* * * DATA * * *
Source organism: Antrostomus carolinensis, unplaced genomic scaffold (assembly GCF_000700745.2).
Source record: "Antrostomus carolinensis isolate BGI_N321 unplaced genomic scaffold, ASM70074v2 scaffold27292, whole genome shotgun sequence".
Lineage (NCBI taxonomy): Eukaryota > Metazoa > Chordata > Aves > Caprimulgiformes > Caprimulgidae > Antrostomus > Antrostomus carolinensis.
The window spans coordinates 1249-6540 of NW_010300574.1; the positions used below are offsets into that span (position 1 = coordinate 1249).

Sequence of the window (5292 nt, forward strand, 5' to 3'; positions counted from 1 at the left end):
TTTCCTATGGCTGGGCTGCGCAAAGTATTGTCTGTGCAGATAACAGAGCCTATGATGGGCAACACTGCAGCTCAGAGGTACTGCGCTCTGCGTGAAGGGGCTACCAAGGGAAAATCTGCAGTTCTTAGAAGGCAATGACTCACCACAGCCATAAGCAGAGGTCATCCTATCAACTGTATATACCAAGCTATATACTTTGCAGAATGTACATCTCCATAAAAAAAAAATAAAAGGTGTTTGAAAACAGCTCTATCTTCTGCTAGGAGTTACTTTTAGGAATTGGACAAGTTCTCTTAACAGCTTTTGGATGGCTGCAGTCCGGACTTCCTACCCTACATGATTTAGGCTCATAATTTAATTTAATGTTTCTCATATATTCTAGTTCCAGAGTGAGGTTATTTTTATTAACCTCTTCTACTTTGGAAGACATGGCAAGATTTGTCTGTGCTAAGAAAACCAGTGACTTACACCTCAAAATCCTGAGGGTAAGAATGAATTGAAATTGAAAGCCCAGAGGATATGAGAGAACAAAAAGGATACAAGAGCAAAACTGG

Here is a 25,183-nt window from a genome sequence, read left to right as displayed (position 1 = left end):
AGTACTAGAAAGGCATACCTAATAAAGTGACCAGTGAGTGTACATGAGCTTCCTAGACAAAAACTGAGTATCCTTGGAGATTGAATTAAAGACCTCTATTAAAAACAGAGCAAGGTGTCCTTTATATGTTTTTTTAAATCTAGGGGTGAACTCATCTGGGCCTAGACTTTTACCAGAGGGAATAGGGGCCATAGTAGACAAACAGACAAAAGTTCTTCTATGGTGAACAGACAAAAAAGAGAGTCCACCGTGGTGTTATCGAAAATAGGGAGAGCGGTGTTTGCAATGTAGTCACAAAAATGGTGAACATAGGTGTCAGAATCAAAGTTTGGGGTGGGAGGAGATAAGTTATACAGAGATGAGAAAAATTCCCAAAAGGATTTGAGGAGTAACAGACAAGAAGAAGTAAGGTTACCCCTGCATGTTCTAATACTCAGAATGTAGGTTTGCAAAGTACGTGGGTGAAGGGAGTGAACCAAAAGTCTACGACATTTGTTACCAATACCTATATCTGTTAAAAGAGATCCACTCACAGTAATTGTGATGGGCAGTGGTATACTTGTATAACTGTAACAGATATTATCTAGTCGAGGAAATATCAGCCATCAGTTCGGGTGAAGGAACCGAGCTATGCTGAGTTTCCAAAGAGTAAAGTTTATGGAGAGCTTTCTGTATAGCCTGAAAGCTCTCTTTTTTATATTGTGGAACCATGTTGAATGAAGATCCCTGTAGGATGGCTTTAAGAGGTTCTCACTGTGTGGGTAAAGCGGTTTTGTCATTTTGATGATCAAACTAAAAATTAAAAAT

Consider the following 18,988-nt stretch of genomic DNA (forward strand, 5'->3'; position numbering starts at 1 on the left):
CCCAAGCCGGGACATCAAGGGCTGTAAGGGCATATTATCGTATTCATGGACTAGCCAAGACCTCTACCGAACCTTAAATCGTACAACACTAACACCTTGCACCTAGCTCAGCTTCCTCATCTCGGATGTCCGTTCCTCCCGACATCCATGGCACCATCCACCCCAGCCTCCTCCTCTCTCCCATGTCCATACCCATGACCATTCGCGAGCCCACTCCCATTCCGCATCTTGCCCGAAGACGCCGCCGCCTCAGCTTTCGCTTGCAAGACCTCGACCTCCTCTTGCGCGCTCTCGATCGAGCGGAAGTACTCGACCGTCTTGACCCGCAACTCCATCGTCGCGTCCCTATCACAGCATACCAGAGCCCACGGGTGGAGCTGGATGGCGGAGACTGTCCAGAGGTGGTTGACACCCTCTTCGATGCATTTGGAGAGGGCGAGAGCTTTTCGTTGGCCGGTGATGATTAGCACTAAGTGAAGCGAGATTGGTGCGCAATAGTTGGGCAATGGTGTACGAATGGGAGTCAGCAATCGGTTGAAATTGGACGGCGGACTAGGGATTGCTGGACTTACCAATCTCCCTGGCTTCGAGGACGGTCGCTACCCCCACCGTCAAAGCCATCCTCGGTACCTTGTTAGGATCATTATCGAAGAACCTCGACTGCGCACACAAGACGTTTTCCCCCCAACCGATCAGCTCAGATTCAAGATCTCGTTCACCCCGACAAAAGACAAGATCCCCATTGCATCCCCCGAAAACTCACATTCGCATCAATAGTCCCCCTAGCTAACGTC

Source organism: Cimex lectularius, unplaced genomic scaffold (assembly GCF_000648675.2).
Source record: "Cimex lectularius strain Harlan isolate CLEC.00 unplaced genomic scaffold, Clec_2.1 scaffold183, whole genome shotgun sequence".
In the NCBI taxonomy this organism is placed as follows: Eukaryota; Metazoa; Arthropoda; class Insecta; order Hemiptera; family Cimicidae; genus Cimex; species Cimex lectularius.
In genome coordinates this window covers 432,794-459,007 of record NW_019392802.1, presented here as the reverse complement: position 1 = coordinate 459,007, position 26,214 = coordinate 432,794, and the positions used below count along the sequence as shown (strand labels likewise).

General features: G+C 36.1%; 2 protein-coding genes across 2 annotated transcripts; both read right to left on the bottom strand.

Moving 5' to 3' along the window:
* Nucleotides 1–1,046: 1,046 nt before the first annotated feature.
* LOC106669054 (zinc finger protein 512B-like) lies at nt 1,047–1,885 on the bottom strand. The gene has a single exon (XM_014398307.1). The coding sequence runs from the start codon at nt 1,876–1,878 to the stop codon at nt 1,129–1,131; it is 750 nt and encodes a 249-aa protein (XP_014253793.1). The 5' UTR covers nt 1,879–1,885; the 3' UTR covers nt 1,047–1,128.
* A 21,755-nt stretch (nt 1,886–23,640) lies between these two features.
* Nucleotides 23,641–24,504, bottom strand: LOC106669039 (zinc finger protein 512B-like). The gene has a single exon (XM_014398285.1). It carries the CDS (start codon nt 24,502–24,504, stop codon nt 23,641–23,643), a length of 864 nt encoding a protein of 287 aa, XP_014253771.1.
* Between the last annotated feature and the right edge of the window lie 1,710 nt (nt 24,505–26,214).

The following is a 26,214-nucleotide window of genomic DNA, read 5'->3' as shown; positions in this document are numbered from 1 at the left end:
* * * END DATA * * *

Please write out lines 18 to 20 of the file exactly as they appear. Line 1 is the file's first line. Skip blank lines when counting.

* LOC106669054 (zinc finger protein 512B-like) lies at nt 1,047–1,885 on the bottom strand. The gene has a single exon (XM_014398307.1). The coding sequence runs from the start codon at nt 1,876–1,878 to the stop codon at nt 1,129–1,131; it is 750 nt and encodes a 249-aa protein (XP_014253793.1). The 5' UTR covers nt 1,879–1,885; the 3' UTR covers nt 1,047–1,128.
* A 21,755-nt stretch (nt 1,886–23,640) lies between these two features.
* Nucleotides 23,641–24,504, bottom strand: LOC106669039 (zinc finger protein 512B-like). The gene has a single exon (XM_014398285.1). It carries the CDS (start codon nt 24,502–24,504, stop codon nt 23,641–23,643), a length of 864 nt encoding a protein of 287 aa, XP_014253771.1.